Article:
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Washington State Fishing
The state was carved out of the western part of the Washington Territory which had been ceded by Britain in 1846 by the Oregon Treaty as settlement of the Oregon Boundary Dispute and was admitted to the Union as the forty-second state in 1889.
Washington has a long history of both commercial and recreational fishing and continues to do so today. It is a popular angling destination with the steelhead trout as its state fish.
Picking out a Washington fishing charter or guide should help your odds of reeling in the prize-winner, and allow you to enjoy yourself on your angling excursion.
Fishermen currently in or visiting the state of Washington have a clear advantage when it comes to angling. They get to use the rivers, streams and lakes within the area; but in addition, they get to enjoy deep-sea and coastal fishing thanks to the state’s proximity to the Pacific Ocean.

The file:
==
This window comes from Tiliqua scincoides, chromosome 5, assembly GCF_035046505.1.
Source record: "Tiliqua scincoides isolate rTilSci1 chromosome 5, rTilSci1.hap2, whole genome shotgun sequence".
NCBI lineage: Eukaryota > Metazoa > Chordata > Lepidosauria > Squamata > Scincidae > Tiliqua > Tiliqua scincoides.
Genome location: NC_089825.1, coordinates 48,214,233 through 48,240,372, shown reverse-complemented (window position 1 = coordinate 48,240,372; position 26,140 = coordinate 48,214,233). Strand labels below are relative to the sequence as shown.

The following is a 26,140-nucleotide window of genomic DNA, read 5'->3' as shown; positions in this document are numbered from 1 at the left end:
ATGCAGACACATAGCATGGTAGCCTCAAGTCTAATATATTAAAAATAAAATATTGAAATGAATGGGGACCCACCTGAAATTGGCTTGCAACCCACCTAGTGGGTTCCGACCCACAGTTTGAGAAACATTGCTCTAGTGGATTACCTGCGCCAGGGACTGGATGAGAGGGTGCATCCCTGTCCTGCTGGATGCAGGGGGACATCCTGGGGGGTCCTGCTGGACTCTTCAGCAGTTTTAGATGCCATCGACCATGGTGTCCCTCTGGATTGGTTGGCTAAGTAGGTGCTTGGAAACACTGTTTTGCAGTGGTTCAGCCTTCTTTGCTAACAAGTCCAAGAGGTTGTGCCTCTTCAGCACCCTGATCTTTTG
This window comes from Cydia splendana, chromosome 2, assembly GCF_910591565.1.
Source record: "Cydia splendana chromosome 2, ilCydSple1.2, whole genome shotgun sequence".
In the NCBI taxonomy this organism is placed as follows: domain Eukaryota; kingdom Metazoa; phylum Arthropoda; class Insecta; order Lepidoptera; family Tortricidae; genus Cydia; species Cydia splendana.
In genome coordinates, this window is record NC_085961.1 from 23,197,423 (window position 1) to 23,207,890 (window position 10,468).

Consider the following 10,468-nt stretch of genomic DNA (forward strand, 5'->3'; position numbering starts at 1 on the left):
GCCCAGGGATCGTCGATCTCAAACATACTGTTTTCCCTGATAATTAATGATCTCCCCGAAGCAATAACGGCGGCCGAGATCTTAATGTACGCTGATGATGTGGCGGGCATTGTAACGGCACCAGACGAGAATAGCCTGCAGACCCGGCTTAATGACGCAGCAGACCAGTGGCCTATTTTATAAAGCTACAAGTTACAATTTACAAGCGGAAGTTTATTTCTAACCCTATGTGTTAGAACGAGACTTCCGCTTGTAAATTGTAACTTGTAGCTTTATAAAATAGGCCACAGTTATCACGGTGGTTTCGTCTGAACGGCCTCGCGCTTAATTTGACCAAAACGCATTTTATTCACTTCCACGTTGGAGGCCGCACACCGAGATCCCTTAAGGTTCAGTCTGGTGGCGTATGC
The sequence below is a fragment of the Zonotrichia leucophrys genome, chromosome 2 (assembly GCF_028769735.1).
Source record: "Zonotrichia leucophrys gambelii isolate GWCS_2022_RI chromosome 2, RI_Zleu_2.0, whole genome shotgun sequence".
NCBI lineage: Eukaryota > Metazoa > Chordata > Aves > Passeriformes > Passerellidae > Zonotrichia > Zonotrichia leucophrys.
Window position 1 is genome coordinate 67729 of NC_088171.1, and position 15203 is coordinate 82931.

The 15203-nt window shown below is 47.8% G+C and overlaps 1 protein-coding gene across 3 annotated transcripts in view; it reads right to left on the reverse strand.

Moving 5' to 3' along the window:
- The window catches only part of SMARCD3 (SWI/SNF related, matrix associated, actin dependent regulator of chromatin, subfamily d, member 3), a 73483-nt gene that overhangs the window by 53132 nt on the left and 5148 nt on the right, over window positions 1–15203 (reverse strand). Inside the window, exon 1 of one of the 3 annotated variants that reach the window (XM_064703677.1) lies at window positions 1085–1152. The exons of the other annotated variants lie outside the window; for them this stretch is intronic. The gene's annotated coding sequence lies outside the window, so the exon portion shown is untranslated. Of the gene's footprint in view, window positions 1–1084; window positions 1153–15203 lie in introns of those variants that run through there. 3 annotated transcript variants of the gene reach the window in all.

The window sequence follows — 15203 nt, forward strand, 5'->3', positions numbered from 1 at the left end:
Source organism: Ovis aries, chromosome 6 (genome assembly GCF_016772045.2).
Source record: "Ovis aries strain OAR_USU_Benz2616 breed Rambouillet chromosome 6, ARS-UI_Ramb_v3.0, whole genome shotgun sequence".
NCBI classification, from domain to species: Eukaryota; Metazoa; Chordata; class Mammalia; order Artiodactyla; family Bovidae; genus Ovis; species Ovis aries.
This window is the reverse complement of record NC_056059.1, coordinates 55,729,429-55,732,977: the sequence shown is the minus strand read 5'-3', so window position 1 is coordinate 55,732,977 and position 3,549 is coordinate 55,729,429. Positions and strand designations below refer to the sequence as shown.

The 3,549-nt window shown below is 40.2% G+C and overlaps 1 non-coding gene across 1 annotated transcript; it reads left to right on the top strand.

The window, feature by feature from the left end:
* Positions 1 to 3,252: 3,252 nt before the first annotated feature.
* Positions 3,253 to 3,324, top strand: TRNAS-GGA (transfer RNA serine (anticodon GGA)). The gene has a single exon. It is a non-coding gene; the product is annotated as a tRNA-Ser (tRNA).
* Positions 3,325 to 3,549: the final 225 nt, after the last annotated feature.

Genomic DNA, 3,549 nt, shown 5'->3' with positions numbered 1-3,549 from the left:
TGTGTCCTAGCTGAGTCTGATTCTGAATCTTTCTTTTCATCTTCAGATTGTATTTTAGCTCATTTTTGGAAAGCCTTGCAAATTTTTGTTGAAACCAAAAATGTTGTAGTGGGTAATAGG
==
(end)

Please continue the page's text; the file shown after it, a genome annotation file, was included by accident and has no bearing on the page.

Local Washington fishing guides provide their experience and knowledge of regional fishing locations to get you to where they’re biting. They typically work more in-land and with individuals with some supplies of their own, so confer with your guide to be certain.
For ocean ventures and larger groups, Washington fishing charters are an ideal choice. Charters supply you with not only the watercraft but also the tools depending on exactly where you’re going to fish and what you would like to catch. There are a variety and abundance of fish to catch in Washington inland and in the ocean. Here are just some of the plentiful catch:
There are a lot of places to find great fish inland as well as on the coast and the deep-sea. You may want to check out a few of these locations:
Admiralty Bay, Alkali Lake, Big Twin Lake, Campbell Lake, Dabob Bay, Deep Harbor, Halfmoon Lake, Limerick Lake, Little Cavanaugh Lake, Mad River, Nile Lake, Oyster Bay, Samish River, San Juan Islands, Tilton Island, Useless Bay, Valhalla Lake, Wilderness Lake and many many more.